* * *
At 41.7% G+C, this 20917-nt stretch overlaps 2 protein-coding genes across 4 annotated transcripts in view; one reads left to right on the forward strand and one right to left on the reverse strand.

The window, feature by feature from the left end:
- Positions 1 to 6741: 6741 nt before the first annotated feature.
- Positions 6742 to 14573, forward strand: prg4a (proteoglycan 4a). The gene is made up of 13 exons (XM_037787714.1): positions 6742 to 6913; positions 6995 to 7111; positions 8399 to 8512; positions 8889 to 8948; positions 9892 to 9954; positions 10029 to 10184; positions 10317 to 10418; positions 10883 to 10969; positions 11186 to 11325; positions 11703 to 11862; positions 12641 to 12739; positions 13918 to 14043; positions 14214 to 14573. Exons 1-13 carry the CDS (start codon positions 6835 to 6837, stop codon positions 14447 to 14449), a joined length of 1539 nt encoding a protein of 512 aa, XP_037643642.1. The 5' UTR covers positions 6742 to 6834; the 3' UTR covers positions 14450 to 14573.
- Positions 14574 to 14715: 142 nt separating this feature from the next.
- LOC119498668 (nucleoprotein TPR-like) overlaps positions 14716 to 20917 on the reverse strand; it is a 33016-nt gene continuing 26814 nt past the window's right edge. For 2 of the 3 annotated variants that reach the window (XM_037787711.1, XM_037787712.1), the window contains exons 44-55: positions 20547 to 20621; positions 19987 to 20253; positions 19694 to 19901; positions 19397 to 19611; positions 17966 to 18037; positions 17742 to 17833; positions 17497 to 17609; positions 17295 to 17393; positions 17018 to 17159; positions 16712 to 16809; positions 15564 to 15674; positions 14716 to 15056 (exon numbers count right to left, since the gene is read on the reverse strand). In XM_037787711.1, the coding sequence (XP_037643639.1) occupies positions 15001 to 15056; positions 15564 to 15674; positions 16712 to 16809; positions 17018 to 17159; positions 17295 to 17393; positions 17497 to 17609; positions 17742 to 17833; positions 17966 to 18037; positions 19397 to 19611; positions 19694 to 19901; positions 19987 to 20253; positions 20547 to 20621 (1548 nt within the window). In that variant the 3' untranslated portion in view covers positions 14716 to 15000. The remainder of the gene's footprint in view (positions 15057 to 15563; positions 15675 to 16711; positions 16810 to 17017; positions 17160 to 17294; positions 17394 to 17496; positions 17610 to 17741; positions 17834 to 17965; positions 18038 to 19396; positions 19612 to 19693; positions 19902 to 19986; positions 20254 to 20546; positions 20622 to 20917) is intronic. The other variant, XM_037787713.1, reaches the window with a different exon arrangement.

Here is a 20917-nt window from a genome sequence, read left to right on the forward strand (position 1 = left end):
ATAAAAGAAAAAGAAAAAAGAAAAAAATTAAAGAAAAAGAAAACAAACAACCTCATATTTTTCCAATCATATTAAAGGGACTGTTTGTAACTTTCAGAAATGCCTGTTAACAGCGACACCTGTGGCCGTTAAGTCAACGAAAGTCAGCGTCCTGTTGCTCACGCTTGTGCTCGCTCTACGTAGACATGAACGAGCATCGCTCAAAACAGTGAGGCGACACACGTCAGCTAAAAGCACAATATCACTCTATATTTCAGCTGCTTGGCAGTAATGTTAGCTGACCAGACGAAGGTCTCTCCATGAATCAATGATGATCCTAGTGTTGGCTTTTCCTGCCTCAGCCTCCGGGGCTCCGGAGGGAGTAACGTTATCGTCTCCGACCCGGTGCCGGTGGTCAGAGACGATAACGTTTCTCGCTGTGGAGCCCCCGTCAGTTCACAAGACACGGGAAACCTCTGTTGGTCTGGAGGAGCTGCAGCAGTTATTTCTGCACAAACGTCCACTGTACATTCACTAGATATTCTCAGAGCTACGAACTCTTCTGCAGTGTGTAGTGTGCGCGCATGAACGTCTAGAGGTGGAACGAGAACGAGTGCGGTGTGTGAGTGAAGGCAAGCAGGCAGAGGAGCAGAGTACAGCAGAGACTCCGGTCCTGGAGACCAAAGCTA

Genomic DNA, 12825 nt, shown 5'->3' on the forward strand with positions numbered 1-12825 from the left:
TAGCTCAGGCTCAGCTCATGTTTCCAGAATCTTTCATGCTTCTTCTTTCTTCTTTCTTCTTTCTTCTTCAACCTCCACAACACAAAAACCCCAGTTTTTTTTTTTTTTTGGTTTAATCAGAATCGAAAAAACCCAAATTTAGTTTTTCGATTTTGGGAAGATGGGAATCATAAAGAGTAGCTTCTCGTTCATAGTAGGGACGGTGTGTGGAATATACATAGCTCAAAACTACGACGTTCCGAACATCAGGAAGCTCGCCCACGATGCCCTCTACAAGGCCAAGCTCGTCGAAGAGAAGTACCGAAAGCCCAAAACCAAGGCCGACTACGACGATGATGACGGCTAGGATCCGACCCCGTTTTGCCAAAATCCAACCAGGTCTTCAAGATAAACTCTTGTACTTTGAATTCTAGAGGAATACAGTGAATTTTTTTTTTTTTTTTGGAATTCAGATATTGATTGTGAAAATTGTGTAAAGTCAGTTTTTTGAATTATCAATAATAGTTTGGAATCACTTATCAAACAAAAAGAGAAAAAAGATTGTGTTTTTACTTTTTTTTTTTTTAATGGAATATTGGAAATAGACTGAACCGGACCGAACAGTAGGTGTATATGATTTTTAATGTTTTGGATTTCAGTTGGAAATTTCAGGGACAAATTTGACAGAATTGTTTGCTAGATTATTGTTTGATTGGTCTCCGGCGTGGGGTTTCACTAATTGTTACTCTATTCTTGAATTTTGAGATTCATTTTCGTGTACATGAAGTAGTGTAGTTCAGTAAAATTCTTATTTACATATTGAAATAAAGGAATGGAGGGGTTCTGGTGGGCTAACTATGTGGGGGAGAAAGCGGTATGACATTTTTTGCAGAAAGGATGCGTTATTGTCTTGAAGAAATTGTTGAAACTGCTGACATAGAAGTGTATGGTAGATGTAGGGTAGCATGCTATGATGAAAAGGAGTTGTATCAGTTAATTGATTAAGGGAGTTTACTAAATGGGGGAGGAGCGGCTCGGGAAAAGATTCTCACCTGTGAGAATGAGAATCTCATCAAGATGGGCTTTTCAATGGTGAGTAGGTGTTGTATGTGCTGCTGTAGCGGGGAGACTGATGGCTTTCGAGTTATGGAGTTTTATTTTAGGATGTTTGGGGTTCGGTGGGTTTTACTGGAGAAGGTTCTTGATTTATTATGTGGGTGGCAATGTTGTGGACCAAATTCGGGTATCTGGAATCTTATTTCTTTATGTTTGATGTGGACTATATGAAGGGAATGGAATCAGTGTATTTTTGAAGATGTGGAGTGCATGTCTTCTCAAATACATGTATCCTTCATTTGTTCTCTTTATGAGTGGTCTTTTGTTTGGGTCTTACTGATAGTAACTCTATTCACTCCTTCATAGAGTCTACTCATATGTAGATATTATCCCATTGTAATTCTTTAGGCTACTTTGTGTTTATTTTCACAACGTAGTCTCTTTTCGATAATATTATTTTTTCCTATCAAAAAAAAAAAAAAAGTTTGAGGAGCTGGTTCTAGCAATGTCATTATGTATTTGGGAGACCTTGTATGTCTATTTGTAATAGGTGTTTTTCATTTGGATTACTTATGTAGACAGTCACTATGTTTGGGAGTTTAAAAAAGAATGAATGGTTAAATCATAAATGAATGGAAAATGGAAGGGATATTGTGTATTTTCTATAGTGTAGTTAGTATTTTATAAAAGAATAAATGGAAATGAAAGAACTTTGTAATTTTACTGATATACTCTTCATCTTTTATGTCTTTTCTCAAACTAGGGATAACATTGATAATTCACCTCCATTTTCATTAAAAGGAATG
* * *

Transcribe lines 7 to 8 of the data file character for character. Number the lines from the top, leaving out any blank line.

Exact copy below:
Here is a 20917-nt window from a genome sequence, read left to right on the forward strand (position 1 = left end):
ATAAAAGAAAAAGAAAAAAGAAAAAAATTAAAGAAAAAGAAAACAAACAACCTCATATTTTTCCAATCATATTAAAGGGACTGTTTGTAACTTTCAGAAATGCCTGTTAACAGCGACACCTGTGGCCGTTAAGTCAACGAAAGTCAGCGTCCTGTTGCTCACGCTTGTGCTCGCTCTACGTAGACATGAACGAGCATCGCTCAAAACAGTGAGGCGACACACGTCAGCTAAAAGCACAATATCACTCTATATTTCAGCTGCTTGGCAGTAATGTTAGCTGACCAGACGAAGGTCTCTCCATGAATCAATGATGATCCTAGTGTTGGCTTTTCCTGCCTCAGCCTCCGGGGCTCCGGAGGGAGTAACGTTATCGTCTCCGACCCGGTGCCGGTGGTCAGAGACGATAACGTTTCTCGCTGTGGAGCCCCCGTCAGTTCACAAGACACGGGAAACCTCTGTTGGTCTGGAGGAGCTGCAGCAGTTATTTCTGCACAAACGTCCACTGTACATTCACTAGATATTCTCAGAGCTACGAACTCTTCTGCAGTGTGTAGTGTGCGCGCATGAACGTCTAGAGGTGGAACGAGAACGAGTGCGGTGTGTGAGTGAAGGCAAGCAGGCAGAGGAGCAGAGTACAGCAGAGACTCCGGTCCTGGAGACCAAAGCTA